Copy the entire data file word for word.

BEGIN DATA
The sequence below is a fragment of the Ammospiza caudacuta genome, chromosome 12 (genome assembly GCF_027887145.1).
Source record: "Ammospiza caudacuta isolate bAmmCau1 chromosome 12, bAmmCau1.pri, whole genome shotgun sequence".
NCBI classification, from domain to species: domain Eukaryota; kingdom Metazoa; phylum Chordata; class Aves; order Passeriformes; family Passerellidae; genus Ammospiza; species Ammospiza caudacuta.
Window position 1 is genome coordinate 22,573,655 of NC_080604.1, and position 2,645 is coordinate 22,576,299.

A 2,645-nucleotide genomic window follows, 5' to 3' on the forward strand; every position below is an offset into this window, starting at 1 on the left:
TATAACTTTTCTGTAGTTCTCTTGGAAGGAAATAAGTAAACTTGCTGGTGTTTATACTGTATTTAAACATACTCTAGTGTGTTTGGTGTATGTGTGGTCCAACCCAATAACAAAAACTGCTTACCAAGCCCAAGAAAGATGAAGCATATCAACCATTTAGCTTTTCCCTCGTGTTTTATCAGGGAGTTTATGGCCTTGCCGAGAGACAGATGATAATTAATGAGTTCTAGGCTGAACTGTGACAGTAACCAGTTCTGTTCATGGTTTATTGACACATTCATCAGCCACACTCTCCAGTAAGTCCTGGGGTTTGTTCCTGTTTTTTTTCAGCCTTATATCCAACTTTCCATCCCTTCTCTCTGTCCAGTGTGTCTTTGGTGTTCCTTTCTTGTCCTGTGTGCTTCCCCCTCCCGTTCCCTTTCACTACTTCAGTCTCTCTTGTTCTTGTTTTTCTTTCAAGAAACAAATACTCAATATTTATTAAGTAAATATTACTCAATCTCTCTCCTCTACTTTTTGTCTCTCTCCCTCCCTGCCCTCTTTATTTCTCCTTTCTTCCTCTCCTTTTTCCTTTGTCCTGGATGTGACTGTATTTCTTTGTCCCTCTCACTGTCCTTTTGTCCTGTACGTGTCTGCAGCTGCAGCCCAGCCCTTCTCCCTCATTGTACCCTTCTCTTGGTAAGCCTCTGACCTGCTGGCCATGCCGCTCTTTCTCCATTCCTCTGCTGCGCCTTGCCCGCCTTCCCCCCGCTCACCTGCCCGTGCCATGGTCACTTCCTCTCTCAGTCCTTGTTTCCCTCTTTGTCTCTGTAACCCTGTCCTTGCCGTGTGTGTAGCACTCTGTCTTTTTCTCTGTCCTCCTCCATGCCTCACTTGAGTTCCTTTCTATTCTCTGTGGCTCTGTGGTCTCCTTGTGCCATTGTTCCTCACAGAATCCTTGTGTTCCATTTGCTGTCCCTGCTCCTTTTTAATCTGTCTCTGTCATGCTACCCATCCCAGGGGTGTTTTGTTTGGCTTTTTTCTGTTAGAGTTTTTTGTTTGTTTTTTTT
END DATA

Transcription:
The sequence below is a fragment of the Ammospiza caudacuta genome, chromosome 12 (genome assembly GCF_027887145.1).
Source record: "Ammospiza caudacuta isolate bAmmCau1 chromosome 12, bAmmCau1.pri, whole genome shotgun sequence".
NCBI classification, from domain to species: domain Eukaryota; kingdom Metazoa; phylum Chordata; class Aves; order Passeriformes; family Passerellidae; genus Ammospiza; species Ammospiza caudacuta.
Window position 1 is genome coordinate 22,573,655 of NC_080604.1, and position 2,645 is coordinate 22,576,299.

A 2,645-nucleotide genomic window follows, 5' to 3' on the forward strand; every position below is an offset into this window, starting at 1 on the left:
TATAACTTTTCTGTAGTTCTCTTGGAAGGAAATAAGTAAACTTGCTGGTGTTTATACTGTATTTAAACATACTCTAGTGTGTTTGGTGTATGTGTGGTCCAACCCAATAACAAAAACTGCTTACCAAGCCCAAGAAAGATGAAGCATATCAACCATTTAGCTTTTCCCTCGTGTTTTATCAGGGAGTTTATGGCCTTGCCGAGAGACAGATGATAATTAATGAGTTCTAGGCTGAACTGTGACAGTAACCAGTTCTGTTCATGGTTTATTGACACATTCATCAGCCACACTCTCCAGTAAGTCCTGGGGTTTGTTCCTGTTTTTTTTCAGCCTTATATCCAACTTTCCATCCCTTCTCTCTGTCCAGTGTGTCTTTGGTGTTCCTTTCTTGTCCTGTGTGCTTCCCCCTCCCGTTCCCTTTCACTACTTCAGTCTCTCTTGTTCTTGTTTTTCTTTCAAGAAACAAATACTCAATATTTATTAAGTAAATATTACTCAATCTCTCTCCTCTACTTTTTGTCTCTCTCCCTCCCTGCCCTCTTTATTTCTCCTTTCTTCCTCTCCTTTTTCCTTTGTCCTGGATGTGACTGTATTTCTTTGTCCCTCTCACTGTCCTTTTGTCCTGTACGTGTCTGCAGCTGCAGCCCAGCCCTTCTCCCTCATTGTACCCTTCTCTTGGTAAGCCTCTGACCTGCTGGCCATGCCGCTCTTTCTCCATTCCTCTGCTGCGCCTTGCCCGCCTTCCCCCCGCTCACCTGCCCGTGCCATGGTCACTTCCTCTCTCAGTCCTTGTTTCCCTCTTTGTCTCTGTAACCCTGTCCTTGCCGTGTGTGTAGCACTCTGTCTTTTTCTCTGTCCTCCTCCATGCCTCACTTGAGTTCCTTTCTATTCTCTGTGGCTCTGTGGTCTCCTTGTGCCATTGTTCCTCACAGAATCCTTGTGTTCCATTTGCTGTCCCTGCTCCTTTTTAATCTGTCTCTGTCATGCTACCCATCCCAGGGGTGTTTTGTTTGGCTTTTTTCTGTTAGAGTTTTTTGTTTGTTTTTTTT